Sunday, April 26, 2009

Understanding (?) “Supplements”

As a vegetarian, people are constantly asking me what kind of "supplements" I take. I grin meekly and try to change the subject. You see, I don't understand nutritional supplements. And since personal involvement with them is almost mandatory for vegetarians and others concerned with their diets, I feel left out. I'm somehow missing the attraction.

Everyone I meet seems to think life itself depends on taking some kind of supplement, or more often many supplements, on a regular basis. Consider my friend Lee, for example. At every meal he sits down with a little plastic bag filled with various kinds of pills. He claims that these little babies, combined with his new diet (lots of protein, no starch, no fruit) have brought him back from the very brink of metabolic disaster. I guess I can't argue the point. He seems pretty much like always to me though, except that he's getting thinner every time I see him. "No fruit?" I say. "Are you sure that's healthy?"

My friend Cheryl is awfully skinny too, although she'll never admit it. She drinks bright-green fruit shakes every morning that have algae something-or-other powder in them. I'm sure they're healthy as all get out, but how much healthier does someone who would never touch a speck of meat, dairy, sugar, caffeine, alcohol, or refined anything really have to be?

I guess that raises one of the questions I have about nutritional supplements. How come the people who eat the healthiest diets and have the healthiest lifestyles are a zillion times more likely to buy these products than the folks who live on pizza and wouldn't know an antioxidant if it crawled up their shins? Why should it be us vegetarians, who already eat a diet that is by its nature steeped in vitamins and minerals, who buy all the supplements? If organic foods are so great, why do we need pills and powders and potions besides? Did the Almighty design humans wrong, or was it his/her design of food that was in error? How did people survive for the first 4 million years before the GNC store opened up in the local mall?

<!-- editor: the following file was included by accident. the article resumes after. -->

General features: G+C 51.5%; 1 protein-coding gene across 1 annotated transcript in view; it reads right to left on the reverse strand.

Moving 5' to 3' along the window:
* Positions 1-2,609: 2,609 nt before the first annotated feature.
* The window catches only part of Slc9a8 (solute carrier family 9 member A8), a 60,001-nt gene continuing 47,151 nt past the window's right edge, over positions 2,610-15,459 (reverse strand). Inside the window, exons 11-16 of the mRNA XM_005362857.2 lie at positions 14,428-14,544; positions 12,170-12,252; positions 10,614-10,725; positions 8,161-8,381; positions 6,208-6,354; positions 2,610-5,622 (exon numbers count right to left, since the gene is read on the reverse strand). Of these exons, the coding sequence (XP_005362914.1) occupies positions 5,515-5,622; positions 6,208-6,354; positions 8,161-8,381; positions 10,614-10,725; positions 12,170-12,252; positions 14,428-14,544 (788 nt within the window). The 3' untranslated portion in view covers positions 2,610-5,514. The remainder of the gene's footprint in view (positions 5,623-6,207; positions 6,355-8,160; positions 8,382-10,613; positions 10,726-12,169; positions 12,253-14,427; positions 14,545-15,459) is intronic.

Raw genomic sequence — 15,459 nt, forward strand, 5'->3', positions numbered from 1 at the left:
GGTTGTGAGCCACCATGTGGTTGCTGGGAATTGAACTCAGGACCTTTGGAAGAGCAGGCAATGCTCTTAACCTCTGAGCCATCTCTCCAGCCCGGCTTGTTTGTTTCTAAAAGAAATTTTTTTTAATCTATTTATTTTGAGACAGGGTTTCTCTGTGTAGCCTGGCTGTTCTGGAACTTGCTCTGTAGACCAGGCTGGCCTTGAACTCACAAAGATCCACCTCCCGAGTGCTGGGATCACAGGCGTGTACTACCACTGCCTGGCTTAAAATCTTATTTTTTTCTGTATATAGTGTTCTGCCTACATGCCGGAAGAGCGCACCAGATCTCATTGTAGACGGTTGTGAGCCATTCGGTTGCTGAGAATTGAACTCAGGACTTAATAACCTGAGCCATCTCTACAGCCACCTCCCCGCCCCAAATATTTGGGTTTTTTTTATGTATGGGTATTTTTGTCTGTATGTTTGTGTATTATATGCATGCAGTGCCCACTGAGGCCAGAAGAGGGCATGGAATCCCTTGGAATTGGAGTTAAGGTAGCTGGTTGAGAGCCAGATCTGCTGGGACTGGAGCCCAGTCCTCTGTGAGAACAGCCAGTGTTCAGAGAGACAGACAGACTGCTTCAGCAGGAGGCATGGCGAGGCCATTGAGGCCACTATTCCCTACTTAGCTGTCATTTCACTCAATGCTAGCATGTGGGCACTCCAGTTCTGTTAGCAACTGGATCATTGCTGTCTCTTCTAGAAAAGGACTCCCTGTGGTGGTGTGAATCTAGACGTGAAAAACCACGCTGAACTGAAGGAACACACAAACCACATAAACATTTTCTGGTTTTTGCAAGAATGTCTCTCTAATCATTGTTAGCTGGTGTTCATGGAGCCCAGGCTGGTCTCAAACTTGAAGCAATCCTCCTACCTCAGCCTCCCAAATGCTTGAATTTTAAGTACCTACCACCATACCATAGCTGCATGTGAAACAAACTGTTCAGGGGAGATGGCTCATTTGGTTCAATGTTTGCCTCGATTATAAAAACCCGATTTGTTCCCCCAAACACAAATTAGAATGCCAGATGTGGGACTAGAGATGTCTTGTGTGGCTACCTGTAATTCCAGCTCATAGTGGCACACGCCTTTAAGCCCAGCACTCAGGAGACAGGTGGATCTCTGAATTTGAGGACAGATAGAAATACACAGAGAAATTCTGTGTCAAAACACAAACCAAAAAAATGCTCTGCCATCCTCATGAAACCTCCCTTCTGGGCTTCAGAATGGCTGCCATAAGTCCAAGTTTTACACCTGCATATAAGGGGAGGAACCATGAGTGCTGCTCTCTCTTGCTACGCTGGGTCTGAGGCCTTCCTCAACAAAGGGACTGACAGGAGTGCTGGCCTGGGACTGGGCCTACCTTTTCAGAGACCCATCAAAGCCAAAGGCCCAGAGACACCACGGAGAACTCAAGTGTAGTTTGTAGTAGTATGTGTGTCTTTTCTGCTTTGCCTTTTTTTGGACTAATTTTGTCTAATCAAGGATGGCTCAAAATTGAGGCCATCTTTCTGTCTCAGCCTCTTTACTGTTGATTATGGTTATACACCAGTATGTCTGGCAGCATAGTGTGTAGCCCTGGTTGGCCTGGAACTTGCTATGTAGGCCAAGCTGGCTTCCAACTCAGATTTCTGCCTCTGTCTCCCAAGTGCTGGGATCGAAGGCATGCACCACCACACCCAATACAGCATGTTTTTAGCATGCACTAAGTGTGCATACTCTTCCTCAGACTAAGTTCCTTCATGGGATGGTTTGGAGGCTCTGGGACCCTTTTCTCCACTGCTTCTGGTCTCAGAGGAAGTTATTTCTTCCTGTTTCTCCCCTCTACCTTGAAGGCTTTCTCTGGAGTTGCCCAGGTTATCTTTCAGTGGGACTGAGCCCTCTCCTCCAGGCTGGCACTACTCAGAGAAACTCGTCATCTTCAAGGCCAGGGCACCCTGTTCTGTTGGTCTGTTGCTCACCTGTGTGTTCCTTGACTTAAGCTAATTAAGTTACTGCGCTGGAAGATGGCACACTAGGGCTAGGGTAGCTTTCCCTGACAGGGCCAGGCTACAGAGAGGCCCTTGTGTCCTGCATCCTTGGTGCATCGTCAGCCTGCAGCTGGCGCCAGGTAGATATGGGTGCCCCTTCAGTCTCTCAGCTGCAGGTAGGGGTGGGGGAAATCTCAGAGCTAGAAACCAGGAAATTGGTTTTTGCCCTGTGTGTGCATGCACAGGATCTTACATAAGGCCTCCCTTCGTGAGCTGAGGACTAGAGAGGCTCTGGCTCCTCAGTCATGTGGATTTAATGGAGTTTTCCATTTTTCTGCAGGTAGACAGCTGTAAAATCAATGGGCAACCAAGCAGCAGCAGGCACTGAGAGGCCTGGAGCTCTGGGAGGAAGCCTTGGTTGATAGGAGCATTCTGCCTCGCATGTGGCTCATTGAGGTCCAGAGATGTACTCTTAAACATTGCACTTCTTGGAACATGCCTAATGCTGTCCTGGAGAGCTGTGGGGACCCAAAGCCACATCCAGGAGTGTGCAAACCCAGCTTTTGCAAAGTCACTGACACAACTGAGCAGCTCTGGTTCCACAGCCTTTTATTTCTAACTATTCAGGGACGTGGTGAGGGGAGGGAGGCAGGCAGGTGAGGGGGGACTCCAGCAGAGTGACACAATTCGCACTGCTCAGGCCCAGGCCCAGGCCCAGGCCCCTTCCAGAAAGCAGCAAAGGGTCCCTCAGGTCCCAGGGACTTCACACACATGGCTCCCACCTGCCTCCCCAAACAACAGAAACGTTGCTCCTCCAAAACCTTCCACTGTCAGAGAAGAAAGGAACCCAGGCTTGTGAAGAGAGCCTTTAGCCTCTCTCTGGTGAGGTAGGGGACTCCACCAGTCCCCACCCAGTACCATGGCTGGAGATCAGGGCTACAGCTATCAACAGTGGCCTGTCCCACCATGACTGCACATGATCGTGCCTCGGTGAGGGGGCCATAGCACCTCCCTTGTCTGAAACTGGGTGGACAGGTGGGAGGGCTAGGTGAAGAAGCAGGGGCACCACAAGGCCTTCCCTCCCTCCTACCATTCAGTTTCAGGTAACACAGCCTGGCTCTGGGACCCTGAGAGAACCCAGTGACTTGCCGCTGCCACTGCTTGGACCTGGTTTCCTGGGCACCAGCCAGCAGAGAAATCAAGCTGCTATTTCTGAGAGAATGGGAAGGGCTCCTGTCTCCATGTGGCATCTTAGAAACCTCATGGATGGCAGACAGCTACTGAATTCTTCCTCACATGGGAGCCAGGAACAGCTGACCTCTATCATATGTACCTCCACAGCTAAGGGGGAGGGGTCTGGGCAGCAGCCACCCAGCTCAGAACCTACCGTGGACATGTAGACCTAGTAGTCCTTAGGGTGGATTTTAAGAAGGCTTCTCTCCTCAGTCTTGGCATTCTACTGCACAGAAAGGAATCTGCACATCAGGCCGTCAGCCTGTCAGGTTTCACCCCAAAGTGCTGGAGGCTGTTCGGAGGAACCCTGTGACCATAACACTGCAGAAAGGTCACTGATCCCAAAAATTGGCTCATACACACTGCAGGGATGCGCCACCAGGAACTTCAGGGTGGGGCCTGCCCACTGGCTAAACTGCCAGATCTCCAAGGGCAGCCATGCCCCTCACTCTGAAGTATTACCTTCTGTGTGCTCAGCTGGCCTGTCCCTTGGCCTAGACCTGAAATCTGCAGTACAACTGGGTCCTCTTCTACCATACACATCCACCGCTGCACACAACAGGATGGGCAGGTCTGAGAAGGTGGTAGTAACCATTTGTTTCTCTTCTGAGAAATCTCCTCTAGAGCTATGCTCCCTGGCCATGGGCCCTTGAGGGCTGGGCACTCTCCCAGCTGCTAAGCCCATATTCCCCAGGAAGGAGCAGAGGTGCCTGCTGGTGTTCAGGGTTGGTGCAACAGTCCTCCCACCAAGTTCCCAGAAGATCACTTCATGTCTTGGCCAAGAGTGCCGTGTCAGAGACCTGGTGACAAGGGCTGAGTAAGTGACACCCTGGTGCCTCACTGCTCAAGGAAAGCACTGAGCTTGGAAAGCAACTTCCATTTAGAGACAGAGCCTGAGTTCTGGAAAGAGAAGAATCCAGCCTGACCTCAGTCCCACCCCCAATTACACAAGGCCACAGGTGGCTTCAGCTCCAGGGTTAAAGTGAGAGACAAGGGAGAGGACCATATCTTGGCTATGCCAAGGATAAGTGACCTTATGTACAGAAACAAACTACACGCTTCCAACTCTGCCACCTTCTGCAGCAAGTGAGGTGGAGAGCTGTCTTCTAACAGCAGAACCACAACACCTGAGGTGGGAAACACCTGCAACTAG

Okay, I know I'm getting carried away here. I know that the soils our food is grown in get worse every year, and our scientific knowledge of what our bodies need gets better.

And I know that I'm jealous too—because every time I have tried to supplement my diet with the latest recommended new and exciting vitamin or mineral I haven't felt a darned bit of difference. Nothing. Nada. Nil. It doesn't matter whether I'm megadosing (is that a word?) on vitamin C, or cramming down organic multi-vitamins the size of avocado pits. I can take a whole bottle of melatonin and still lie awake at night. I take the same echinacea and zinc cold remedies everyone else swears by, and all I manage to do is cut the length of my colds from a week to seven days.

I don't think it's because I'm doing anything wrong. I think it's me personally. My body is somehow stifled from all those years of living on beer nuts and New Coke. My special neuron-fired nutritional supplement receptors are all shot.